tv Hardball With Chris Matthews MSNBC February 12, 2010 5:00pm-6:00pm EST
young man's family. his name is nodar kumaritashvili from the former soviet republic of georgia. but this has shaken up some athletes. we don't know if the georgian team is going to continue. there will be some sort of safety briefing later. as i said, the track is running real fast. a lot of folks just aren't used to all that speed, dylan. >> chris jansing was telling us at the top of the show the only way to control speed because there are no brakes on those sleds, it is a gravity sport, is the temperature on the track, that a warmer track is a slower track. do you have any insight as to how much slower they might be able to make it, or even if that's a real option? >> reporter: yeah, i'm not sure how much of an option that is. this track has 16 curves. and obviously the more curves you pick up, the faster you go. there's a 50-story drop from top to finish on this track. so this is a real intense track. i spoke to one of the american luge sliders yesterday. he was excited to get up there. but obviously they're going to
have to be a little more cautious as they make their runs, probably starting tomorrow. >> listen, ron, thanks for the reporting. ron mott from vancouver. watch the opening ceremonies this evening on nbc. coverage begins at 7:30 p.m. eastern time. that will do it for us for the day and for the week. thank you for spending a piece of your day with us. i appreciate it. it's an honor to get a chance to serve you. as a reporter, who works for you. up next, "hardball" with chris matthews, which starts right now. democrats frustrated. let's play "hardball." good evening. i'm chris matthews in washington. leading off tonight, domestic disturbance. did you hear the sound of loud bickering and crashing dishes coming from the democrats' house these days?
politico reported this morning that nancy pelosi is not happy at all with president obama on a number of counts. to exempt the pentagon from the budget freeze? and his plan for tax breaks for small businesses. oh, yeah, and don't forget having the house pass the cap and trade bill, then leaving them hanging when the senate has no chance at all of doing the same. is there a family feud brewing in the democratic party? also, the end of the line? congressman patrick kennedy has decided not to seek re-election to congress in rhode island. except for the two years just after john f. kennedy was elected president, there's been a kennedy in the u.s. congress every year since 1947. will joe kennedy have to run in 2012 to win back ted's seat? plus, republicans say military tribunals for suspected terrorists are morefestive than civilian trials. but only three terrorists have been tried by tribunal, and two are now free. let's get the real facts on this argument. and you think sarah palin's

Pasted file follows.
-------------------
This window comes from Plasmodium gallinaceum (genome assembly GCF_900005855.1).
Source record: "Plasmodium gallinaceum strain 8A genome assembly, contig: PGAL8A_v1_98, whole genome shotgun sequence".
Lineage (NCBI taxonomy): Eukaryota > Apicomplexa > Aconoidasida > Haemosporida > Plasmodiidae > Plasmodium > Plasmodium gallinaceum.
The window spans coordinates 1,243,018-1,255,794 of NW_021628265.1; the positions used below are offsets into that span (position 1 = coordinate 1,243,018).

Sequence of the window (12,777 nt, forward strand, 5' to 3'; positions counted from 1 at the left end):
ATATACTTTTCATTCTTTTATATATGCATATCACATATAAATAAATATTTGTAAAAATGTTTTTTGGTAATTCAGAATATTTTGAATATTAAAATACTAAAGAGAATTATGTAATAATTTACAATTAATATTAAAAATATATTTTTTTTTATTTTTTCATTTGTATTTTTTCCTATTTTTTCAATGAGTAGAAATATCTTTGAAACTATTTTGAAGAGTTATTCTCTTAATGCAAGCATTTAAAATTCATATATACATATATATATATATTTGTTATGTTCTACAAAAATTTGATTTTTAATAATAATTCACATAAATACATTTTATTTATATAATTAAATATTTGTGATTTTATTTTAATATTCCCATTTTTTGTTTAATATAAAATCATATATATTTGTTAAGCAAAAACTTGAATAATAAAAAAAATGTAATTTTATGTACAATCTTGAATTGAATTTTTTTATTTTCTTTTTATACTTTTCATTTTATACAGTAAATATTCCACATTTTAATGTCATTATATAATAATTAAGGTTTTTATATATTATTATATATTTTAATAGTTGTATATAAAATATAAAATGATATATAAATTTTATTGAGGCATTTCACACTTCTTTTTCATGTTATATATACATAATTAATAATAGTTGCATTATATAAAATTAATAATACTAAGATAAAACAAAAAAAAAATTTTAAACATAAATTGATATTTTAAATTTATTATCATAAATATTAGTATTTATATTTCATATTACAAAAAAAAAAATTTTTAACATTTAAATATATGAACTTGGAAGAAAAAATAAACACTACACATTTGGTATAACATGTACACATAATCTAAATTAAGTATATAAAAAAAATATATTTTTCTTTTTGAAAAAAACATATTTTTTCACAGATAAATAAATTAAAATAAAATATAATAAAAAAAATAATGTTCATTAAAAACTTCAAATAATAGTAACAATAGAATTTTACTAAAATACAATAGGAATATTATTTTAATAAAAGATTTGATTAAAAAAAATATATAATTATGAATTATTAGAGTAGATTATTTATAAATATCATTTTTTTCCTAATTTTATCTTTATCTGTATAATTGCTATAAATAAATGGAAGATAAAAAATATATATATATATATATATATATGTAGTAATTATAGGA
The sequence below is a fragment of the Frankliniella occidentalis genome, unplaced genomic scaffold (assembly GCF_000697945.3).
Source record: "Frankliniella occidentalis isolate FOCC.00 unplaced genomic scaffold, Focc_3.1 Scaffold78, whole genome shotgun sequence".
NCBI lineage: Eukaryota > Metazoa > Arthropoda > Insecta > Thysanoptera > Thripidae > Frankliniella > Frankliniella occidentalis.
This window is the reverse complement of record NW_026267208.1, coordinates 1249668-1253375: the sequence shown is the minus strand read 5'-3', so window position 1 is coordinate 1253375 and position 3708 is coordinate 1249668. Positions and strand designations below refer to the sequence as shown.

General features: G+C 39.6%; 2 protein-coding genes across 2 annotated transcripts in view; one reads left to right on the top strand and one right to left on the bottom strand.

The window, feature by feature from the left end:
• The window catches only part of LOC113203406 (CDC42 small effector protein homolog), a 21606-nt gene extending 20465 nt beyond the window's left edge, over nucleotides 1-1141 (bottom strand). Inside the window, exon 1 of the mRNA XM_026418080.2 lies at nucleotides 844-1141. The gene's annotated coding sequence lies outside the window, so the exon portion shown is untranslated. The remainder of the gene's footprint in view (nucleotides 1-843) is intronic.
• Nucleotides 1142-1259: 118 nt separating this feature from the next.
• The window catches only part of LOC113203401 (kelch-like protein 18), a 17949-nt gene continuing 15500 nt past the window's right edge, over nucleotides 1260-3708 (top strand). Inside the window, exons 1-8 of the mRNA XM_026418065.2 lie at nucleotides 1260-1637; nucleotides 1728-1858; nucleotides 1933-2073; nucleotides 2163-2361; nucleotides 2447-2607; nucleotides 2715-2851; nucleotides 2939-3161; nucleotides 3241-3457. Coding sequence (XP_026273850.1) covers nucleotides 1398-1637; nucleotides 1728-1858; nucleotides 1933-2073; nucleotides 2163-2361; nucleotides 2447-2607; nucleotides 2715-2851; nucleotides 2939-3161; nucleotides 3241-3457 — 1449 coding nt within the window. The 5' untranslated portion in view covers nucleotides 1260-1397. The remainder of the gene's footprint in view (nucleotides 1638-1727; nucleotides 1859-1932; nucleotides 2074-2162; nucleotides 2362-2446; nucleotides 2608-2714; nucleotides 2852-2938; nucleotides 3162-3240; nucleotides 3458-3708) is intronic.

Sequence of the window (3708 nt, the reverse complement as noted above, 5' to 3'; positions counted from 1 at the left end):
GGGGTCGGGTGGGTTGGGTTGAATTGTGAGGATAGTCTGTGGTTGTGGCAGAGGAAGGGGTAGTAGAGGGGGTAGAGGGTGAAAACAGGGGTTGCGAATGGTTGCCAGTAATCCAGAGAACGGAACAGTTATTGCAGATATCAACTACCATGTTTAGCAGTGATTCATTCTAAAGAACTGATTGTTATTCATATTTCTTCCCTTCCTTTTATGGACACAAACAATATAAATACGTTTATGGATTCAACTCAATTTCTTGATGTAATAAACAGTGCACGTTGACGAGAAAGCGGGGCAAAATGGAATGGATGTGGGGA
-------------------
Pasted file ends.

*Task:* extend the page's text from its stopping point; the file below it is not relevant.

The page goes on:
just a novelty act? not a real presidential contender? big-name media types are now giving her respect. we'll look at who's saying nice things and what that says about her actual chances in 2012. finally, i don't think stories get much crazier than this one. republicans are pushing bills to prevent the government from implanting microchips in human beings. you know, like the disturbed person who thinks had's got a transmitter in his teeth? well, they're up to that, the republicans. let's begin with the family feud between nancy pelosi, harry reid and president obama. i'm joined by two democrats, u.s. congressman of pennsylvania, he's a democrat. ened sufficient congresswoman debbie schultz, a fellow democrat from florida. first of all, debbie, this new poll out is fascinating. "the new york times"/cbs poll, do you think it's time to give new people a chance? 8% said most members of congress
deserve re-election. 81% said it's time for new people. does that hurt the democratic majority, that poll? >> well, fortunately voters vote for real live flesh and blood members of congress. voters decide whether they like the job their member of congress is doing on election day. and we have members of congress all over this country in all kinds of different districts who are reaching out, and communicating with their constituents about the job we're doing to move this country in a new direction. they're doing an effective job at that. their individual polling shows that, they're getting support from their constituents. the generic ballot never means much when compared head-to-head. >> why do people say they don't like congress? why do they keep saying that? like 81% say they don't like the congress people. why would they keep saying that if they don't mean it, or it's meaningless? >> chris, that's because you